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Excerpts from Testimony by Louis Freeh,
FBI Director, to the Senate Judiciary Committee

June 4, 1997

Today, I would like to talk about what the FBI is doing to prepare for the future, the next century, because perhaps unlike any time in our history, the nature of crime and terrorism is evolving at an unprecedented pace. New technology, new threats, new kinds of crime and a shrinking globe are continuously creating new issues. Because of this constantly changing environment, the FBI must anticipate, plan and prepare for the future to a degree and in ways never before imagined.

For example, not long ago, no one perceived that telephone systems could become untappable, that virtually unbreakable encryption would become commonplace, that people using powerful laptop computers in distant lands could steal in seconds sensational amounts of money, or that the marvels of the Internet could be used for evil against children.

International crime and terrorism have developed in nearly unimaginable ways. Complex frauds perpetrated here are controlled from Eastern Europe. Russian and Asian organized crime activity has become commonplace. New corridors have opened to continue the flood of drugs into America, and drug lords are now supported by the best technology money can buy.

Terrorism, both international and domestic, threatens us like never before. The country has for the first time suffered catastrophic attacks. In some parts of the world nuclear material floats across the black market to the highest bidder. We have arrested people here who possessed anthrax or ricen, an extraordinarily deadly chemical. Reliance on computers and other amazing technologies has inadvertently created vulnerabilities that can be exploited from anywhere in the world. Modern transportation and modern technology give terrorists abilities unheard of only a few years ago.

Yet the traditional crimes remain as well. Violent crimes and violent gangs have come to cities big and small. small police departments -- ill-equipped to deal with gangs like the Bloods and Crips -- must now do so. Children continue to fall prey to violent abductors or pedophiles who now come into homes over modems and telephone lines. Massive health care fraud and telemarketing schemes defraud those in our society who are often most vulnerable. Drugs continue to flood our streets, and hate crimes and other egregious civil rights violations continue to happen with alarming frequency.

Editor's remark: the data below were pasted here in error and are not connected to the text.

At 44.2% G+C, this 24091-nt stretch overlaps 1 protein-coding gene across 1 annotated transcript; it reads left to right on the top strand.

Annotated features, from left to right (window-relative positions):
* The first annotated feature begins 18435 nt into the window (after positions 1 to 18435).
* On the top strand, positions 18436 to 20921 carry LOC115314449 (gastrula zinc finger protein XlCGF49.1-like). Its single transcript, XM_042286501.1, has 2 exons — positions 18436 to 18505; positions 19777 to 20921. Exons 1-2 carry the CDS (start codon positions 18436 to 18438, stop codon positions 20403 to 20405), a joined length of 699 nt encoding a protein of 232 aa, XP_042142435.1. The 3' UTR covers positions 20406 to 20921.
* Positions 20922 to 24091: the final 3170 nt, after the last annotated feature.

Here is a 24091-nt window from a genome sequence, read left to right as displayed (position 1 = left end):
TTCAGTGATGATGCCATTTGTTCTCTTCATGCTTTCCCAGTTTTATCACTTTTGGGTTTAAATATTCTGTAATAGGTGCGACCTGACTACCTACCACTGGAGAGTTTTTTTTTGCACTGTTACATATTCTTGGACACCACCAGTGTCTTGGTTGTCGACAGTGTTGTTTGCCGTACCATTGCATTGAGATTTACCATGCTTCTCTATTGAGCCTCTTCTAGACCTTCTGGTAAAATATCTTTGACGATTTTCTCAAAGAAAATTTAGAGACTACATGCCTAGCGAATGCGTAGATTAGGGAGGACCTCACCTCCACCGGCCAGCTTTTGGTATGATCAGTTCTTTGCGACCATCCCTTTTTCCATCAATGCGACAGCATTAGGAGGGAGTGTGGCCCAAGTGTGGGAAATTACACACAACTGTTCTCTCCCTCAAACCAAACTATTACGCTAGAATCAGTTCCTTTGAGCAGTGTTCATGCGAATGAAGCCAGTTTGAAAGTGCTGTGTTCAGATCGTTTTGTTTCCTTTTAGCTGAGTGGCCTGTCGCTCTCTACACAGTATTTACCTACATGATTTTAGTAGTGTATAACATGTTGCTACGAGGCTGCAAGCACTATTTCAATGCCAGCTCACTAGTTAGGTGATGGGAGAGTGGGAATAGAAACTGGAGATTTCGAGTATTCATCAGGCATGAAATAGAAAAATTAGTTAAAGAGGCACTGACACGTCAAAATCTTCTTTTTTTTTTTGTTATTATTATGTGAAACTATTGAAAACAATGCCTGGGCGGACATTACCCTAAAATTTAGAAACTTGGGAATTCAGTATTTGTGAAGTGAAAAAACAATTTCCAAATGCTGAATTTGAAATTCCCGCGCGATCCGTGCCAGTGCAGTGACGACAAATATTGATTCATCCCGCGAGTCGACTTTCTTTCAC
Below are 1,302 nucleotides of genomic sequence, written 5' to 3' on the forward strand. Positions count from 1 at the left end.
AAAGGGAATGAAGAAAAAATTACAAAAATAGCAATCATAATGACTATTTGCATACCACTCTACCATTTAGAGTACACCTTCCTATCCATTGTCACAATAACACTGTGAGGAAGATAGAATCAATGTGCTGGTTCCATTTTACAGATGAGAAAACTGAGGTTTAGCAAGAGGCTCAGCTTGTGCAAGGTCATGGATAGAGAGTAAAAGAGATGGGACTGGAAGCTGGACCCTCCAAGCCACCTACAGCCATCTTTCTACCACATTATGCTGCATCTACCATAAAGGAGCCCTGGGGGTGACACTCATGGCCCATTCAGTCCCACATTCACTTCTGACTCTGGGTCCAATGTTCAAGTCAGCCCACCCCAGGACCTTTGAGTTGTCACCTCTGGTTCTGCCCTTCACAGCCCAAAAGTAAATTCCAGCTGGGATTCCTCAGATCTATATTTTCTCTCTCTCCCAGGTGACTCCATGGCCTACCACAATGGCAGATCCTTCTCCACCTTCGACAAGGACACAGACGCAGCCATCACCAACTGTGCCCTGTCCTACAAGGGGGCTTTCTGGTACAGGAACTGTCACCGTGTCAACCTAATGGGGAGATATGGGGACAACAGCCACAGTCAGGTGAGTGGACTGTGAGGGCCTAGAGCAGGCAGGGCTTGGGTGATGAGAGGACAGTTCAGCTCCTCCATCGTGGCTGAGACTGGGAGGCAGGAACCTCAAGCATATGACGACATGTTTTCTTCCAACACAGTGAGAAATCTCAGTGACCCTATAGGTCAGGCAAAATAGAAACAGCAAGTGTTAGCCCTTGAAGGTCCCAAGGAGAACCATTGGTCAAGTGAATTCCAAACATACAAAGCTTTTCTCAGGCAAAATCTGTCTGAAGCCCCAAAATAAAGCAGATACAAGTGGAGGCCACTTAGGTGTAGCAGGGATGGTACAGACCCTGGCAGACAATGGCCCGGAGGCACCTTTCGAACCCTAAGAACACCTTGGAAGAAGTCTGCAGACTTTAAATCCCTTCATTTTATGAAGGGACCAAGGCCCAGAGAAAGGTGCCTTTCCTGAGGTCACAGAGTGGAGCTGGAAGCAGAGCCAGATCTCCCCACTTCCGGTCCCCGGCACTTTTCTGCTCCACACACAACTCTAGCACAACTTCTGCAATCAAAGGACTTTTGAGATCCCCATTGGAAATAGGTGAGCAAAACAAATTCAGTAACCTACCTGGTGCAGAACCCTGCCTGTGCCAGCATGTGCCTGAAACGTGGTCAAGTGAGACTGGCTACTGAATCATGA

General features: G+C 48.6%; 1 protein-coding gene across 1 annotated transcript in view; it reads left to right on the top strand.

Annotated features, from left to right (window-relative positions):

The decisions about meeting current demands versus preparing for the future are not easy ones. Achieving the proper balance is more difficult than ever before. The explosion of new technologies and the globalization of crime have become realities. The need for the right investigative tools is immediate. The necessity for strong partnerships between local, state, federal and international law enforcement is more urgent. Information must flow unimpeded and coordination at all levels must be superb if we are to continue to make inroads against these increasingly complex crimes. These are among the issues the FBI is addressing.


The FBI has spent the last three years preparing for the transition into the next century -- but more needs to be done. I would like to briefly mention some of the initiatives underway that can be discussed in open session.

On the technology front, Congress in 1994 passed the Communications Assistance to Law Enforcement Act (CALEA) to preserve one of law enforcement's most valuable investigative techniques -- court-authorized wiretapping -- which was being lost to new technology. Since then, and amidst much public misunderstandings, the FBI has been working with the telephone companies to develop cost effective solutions. After literally hundreds of meetings, we are now certain solutions can be implemented. By enacting this law and providing the initial funding, Congress has addressed one of the most difficult, complex issues ever to confront law enforcement.

Encryption is an equally difficult issue. Law enforcement is in unanimous agreement that the widespread use of robust non-key recovery encryption ultimately will devastate our ability to fight crime and prevent terrorism. Uncrackable encryption will allow drug lords, terrorists, and even violent gangs to communicate with impunity. Other than some kind of key recovery system, there is no technical solution.